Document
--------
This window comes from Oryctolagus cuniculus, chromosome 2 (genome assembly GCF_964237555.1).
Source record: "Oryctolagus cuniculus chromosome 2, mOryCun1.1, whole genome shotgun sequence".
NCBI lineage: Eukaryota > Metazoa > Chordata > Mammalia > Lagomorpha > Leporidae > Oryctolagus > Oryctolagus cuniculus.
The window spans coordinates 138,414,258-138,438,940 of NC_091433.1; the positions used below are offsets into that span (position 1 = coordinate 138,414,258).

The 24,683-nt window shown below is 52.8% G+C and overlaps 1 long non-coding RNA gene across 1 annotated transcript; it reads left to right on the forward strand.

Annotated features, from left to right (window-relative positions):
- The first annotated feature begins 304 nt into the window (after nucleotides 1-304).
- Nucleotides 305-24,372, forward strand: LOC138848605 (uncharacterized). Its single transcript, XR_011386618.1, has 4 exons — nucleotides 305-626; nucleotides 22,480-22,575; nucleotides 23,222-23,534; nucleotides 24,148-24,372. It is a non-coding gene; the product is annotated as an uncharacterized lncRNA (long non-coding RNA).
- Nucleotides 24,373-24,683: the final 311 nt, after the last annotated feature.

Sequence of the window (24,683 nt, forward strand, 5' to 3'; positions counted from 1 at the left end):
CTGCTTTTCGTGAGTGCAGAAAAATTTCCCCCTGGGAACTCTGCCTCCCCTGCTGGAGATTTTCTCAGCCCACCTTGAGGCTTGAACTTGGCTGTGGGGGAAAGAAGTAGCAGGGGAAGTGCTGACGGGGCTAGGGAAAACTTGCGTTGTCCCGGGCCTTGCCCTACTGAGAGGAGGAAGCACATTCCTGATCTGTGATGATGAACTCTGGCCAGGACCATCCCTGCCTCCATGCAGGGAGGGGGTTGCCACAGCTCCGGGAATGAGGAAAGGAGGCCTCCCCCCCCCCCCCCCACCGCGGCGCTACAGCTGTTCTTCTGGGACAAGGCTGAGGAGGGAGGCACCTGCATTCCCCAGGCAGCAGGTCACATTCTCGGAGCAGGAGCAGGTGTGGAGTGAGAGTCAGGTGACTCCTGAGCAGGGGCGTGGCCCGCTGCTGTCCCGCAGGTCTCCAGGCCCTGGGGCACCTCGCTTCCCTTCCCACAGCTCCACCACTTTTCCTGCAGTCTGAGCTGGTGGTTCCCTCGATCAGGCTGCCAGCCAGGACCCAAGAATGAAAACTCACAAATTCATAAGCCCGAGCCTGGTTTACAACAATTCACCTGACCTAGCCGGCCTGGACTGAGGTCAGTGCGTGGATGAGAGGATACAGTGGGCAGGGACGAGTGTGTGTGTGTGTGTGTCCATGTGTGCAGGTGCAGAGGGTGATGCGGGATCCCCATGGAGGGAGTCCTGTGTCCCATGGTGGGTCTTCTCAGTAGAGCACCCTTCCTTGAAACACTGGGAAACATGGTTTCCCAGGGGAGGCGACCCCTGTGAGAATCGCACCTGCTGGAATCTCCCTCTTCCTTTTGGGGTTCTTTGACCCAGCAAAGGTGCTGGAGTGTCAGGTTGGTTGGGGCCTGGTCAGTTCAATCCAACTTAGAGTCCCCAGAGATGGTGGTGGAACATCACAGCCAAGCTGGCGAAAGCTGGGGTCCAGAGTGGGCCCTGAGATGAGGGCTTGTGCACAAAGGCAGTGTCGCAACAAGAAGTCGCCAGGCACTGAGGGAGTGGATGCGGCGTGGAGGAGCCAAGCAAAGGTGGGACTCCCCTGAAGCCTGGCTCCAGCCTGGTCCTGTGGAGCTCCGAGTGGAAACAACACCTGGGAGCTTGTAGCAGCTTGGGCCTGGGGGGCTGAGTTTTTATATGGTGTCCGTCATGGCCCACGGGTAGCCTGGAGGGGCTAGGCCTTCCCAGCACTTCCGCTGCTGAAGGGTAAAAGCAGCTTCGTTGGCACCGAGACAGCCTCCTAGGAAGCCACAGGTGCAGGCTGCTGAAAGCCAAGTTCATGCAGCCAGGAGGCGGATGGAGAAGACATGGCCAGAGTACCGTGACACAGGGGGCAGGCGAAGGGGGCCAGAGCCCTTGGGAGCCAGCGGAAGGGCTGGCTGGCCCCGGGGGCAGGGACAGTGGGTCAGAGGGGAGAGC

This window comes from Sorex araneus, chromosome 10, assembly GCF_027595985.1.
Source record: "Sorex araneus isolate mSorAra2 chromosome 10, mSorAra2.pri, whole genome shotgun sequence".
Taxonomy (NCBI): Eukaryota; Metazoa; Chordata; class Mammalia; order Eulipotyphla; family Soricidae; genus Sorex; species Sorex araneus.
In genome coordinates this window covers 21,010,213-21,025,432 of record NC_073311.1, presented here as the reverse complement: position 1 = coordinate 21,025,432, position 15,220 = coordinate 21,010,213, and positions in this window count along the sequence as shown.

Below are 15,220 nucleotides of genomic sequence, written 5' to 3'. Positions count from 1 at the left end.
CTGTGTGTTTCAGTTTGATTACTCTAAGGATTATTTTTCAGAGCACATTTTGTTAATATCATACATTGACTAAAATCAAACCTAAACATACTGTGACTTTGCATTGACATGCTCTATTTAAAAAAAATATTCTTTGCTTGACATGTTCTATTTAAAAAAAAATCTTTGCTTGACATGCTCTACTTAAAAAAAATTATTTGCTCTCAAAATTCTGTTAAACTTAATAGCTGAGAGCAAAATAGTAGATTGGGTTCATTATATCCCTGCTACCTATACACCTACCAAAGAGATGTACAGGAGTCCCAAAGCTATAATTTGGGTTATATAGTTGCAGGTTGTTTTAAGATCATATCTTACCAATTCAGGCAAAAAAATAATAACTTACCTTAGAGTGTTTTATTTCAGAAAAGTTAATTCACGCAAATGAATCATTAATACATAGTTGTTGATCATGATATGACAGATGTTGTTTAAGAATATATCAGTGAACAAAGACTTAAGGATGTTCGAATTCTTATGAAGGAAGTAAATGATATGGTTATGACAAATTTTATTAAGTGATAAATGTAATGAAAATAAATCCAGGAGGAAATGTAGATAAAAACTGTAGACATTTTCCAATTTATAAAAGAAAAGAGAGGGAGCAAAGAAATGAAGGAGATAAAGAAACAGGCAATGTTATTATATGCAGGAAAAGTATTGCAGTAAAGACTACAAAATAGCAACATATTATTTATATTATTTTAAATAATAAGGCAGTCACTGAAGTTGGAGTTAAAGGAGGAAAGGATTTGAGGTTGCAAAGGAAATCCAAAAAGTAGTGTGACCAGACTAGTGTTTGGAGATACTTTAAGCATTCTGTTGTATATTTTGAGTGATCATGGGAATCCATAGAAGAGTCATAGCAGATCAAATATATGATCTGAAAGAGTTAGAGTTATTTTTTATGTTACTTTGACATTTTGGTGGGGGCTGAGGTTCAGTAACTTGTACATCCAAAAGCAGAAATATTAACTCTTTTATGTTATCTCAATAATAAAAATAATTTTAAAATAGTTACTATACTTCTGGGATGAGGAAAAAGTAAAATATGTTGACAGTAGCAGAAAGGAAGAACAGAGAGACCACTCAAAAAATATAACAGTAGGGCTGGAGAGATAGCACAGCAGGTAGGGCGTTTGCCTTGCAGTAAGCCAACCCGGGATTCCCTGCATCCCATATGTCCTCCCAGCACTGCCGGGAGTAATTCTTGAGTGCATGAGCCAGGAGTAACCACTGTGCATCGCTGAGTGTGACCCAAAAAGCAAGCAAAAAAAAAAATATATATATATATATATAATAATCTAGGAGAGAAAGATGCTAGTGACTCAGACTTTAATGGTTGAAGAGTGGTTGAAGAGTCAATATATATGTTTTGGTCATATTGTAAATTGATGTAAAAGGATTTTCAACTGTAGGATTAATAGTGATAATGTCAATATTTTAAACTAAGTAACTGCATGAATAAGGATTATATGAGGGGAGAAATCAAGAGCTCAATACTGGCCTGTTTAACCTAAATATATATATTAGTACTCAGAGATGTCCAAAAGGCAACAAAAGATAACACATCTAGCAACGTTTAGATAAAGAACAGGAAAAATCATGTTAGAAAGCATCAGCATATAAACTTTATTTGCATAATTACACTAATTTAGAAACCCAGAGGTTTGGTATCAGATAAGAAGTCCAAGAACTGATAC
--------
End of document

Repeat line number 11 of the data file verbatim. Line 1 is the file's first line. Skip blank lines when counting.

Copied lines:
CTGCTTTTCGTGAGTGCAGAAAAATTTCCCCCTGGGAACTCTGCCTCCCCTGCTGGAGATTTTCTCAGCCCACCTTGAGGCTTGAACTTGGCTGTGGGGGAAAGAAGTAGCAGGGGAAGTGCTGACGGGGCTAGGGAAAACTTGCGTTGTCCCGGGCCTTGCCCTACTGAGAGGAGGAAGCACATTCCTGATCTGTGATGATGAACTCTGGCCAGGACCATCCCTGCCTCCATGCAGGGAGGGGGTTGCCACAGCTCCGGGAATGAGGAAAGGAGGCCTCCCCCCCCCCCCCCCACCGCGGCGCTACAGCTGTTCTTCTGGGACAAGGCTGAGGAGGGAGGCACCTGCATTCCCCAGGCAGCAGGTCACATTCTCGGAGCAGGAGCAGGTGTGGAGTGAGAGTCAGGTGACTCCTGAGCAGGGGCGTGGCCCGCTGCTGTCCCGCAGGTCTCCAGGCCCTGGGGCACCTCGCTTCCCTTCCCACAGCTCCACCACTTTTCCTGCAGTCTGAGCTGGTGGTTCCCTCGATCAGGCTGCCAGCCAGGACCCAAGAATGAAAACTCACAAATTCATAAGCCCGAGCCTGGTTTACAACAATTCACCTGACCTAGCCGGCCTGGACTGAGGTCAGTGCGTGGATGAGAGGATACAGTGGGCAGGGACGAGTGTGTGTGTGTGTGTGTCCATGTGTGCAGGTGCAGAGGGTGATGCGGGATCCCCATGGAGGGAGTCCTGTGTCCCATGGTGGGTCTTCTCAGTAGAGCACCCTTCCTTGAAACACTGGGAAACATGGTTTCCCAGGGGAGGCGACCCCTGTGAGAATCGCACCTGCTGGAATCTCCCTCTTCCTTTTGGGGTTCTTTGACCCAGCAAAGGTGCTGGAGTGTCAGGTTGGTTGGGGCCTGGTCAGTTCAATCCAACTTAGAGTCCCCAGAGATGGTGGTGGAACATCACAGCCAAGCTGGCGAAAGCTGGGGTCCAGAGTGGGCCCTGAGATGAGGGCTTGTGCACAAAGGCAGTGTCGCAACAAGAAGTCGCCAGGCACTGAGGGAGTGGATGCGGCGTGGAGGAGCCAAGCAAAGGTGGGACTCCCCTGAAGCCTGGCTCCAGCCTGGTCCTGTGGAGCTCCGAGTGGAAACAACACCTGGGAGCTTGTAGCAGCTTGGGCCTGGGGGGCTGAGTTTTTATATGGTGTCCGTCATGGCCCACGGGTAGCCTGGAGGGGCTAGGCCTTCCCAGCACTTCCGCTGCTGAAGGGTAAAAGCAGCTTCGTTGGCACCGAGACAGCCTCCTAGGAAGCCACAGGTGCAGGCTGCTGAAAGCCAAGTTCATGCAGCCAGGAGGCGGATGGAGAAGACATGGCCAGAGTACCGTGACACAGGGGGCAGGCGAAGGGGGCCAGAGCCCTTGGGAGCCAGCGGAAGGGCTGGCTGGCCCCGGGGGCAGGGACAGTGGGTCAGAGGGGAGAGC